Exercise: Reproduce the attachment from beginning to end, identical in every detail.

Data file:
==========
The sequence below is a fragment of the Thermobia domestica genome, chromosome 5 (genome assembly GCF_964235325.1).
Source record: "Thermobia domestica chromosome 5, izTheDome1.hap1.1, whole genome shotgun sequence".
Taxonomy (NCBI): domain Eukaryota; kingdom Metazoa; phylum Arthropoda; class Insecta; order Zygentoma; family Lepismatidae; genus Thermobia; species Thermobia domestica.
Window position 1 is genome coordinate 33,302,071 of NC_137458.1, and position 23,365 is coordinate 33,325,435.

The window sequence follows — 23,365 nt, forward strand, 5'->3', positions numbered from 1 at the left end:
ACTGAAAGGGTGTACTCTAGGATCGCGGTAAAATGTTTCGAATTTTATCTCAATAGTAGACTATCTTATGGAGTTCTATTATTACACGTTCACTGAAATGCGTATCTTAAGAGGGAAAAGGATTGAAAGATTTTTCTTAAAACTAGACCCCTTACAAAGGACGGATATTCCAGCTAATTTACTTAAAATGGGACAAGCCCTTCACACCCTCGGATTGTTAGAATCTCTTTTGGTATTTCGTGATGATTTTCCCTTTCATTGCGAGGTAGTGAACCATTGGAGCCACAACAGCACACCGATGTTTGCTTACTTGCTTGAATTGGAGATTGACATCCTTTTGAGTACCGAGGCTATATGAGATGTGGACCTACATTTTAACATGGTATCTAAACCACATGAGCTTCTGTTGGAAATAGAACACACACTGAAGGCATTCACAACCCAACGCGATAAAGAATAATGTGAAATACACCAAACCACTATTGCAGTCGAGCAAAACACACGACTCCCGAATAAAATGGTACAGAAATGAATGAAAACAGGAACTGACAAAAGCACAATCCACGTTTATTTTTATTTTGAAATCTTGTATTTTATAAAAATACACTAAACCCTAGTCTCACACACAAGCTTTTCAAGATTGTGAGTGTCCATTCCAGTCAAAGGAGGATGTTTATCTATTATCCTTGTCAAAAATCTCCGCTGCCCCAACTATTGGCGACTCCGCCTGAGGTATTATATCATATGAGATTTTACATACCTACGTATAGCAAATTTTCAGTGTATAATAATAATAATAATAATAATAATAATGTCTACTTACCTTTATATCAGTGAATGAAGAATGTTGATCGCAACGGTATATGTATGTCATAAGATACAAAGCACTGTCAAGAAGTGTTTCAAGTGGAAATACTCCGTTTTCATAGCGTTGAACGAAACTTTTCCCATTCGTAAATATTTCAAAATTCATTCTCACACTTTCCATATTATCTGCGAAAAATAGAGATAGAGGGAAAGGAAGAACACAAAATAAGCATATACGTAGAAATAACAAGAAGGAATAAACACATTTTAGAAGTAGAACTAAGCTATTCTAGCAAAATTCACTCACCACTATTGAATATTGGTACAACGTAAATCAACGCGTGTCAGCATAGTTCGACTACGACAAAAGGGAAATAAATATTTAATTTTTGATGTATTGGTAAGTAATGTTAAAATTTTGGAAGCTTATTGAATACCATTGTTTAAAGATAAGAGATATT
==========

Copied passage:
The sequence below is a fragment of the Thermobia domestica genome, chromosome 5 (genome assembly GCF_964235325.1).
Source record: "Thermobia domestica chromosome 5, izTheDome1.hap1.1, whole genome shotgun sequence".
Taxonomy (NCBI): domain Eukaryota; kingdom Metazoa; phylum Arthropoda; class Insecta; order Zygentoma; family Lepismatidae; genus Thermobia; species Thermobia domestica.
Window position 1 is genome coordinate 33,302,071 of NC_137458.1, and position 23,365 is coordinate 33,325,435.

The window sequence follows — 23,365 nt, forward strand, 5'->3', positions numbered from 1 at the left end:
ACTGAAAGGGTGTACTCTAGGATCGCGGTAAAATGTTTCGAATTTTATCTCAATAGTAGACTATCTTATGGAGTTCTATTATTACACGTTCACTGAAATGCGTATCTTAAGAGGGAAAAGGATTGAAAGATTTTTCTTAAAACTAGACCCCTTACAAAGGACGGATATTCCAGCTAATTTACTTAAAATGGGACAAGCCCTTCACACCCTCGGATTGTTAGAATCTCTTTTGGTATTTCGTGATGATTTTCCCTTTCATTGCGAGGTAGTGAACCATTGGAGCCACAACAGCACACCGATGTTTGCTTACTTGCTTGAATTGGAGATTGACATCCTTTTGAGTACCGAGGCTATATGAGATGTGGACCTACATTTTAACATGGTATCTAAACCACATGAGCTTCTGTTGGAAATAGAACACACACTGAAGGCATTCACAACCCAACGCGATAAAGAATAATGTGAAATACACCAAACCACTATTGCAGTCGAGCAAAACACACGACTCCCGAATAAAATGGTACAGAAATGAATGAAAACAGGAACTGACAAAAGCACAATCCACGTTTATTTTTATTTTGAAATCTTGTATTTTATAAAAATACACTAAACCCTAGTCTCACACACAAGCTTTTCAAGATTGTGAGTGTCCATTCCAGTCAAAGGAGGATGTTTATCTATTATCCTTGTCAAAAATCTCCGCTGCCCCAACTATTGGCGACTCCGCCTGAGGTATTATATCATATGAGATTTTACATACCTACGTATAGCAAATTTTCAGTGTATAATAATAATAATAATAATAATAATAATGTCTACTTACCTTTATATCAGTGAATGAAGAATGTTGATCGCAACGGTATATGTATGTCATAAGATACAAAGCACTGTCAAGAAGTGTTTCAAGTGGAAATACTCCGTTTTCATAGCGTTGAACGAAACTTTTCCCATTCGTAAATATTTCAAAATTCATTCTCACACTTTCCATATTATCTGCGAAAAATAGAGATAGAGGGAAAGGAAGAACACAAAATAAGCATATACGTAGAAATAACAAGAAGGAATAAACACATTTTAGAAGTAGAACTAAGCTATTCTAGCAAAATTCACTCACCACTATTGAATATTGGTACAACGTAAATCAACGCGTGTCAGCATAGTTCGACTACGACAAAAGGGAAATAAATATTTAATTTTTGATGTATTGGTAAGTAATGTTAAAATTTTGGAAGCTTATTGAATACCATTGTTTAAAGATAAGAGATATT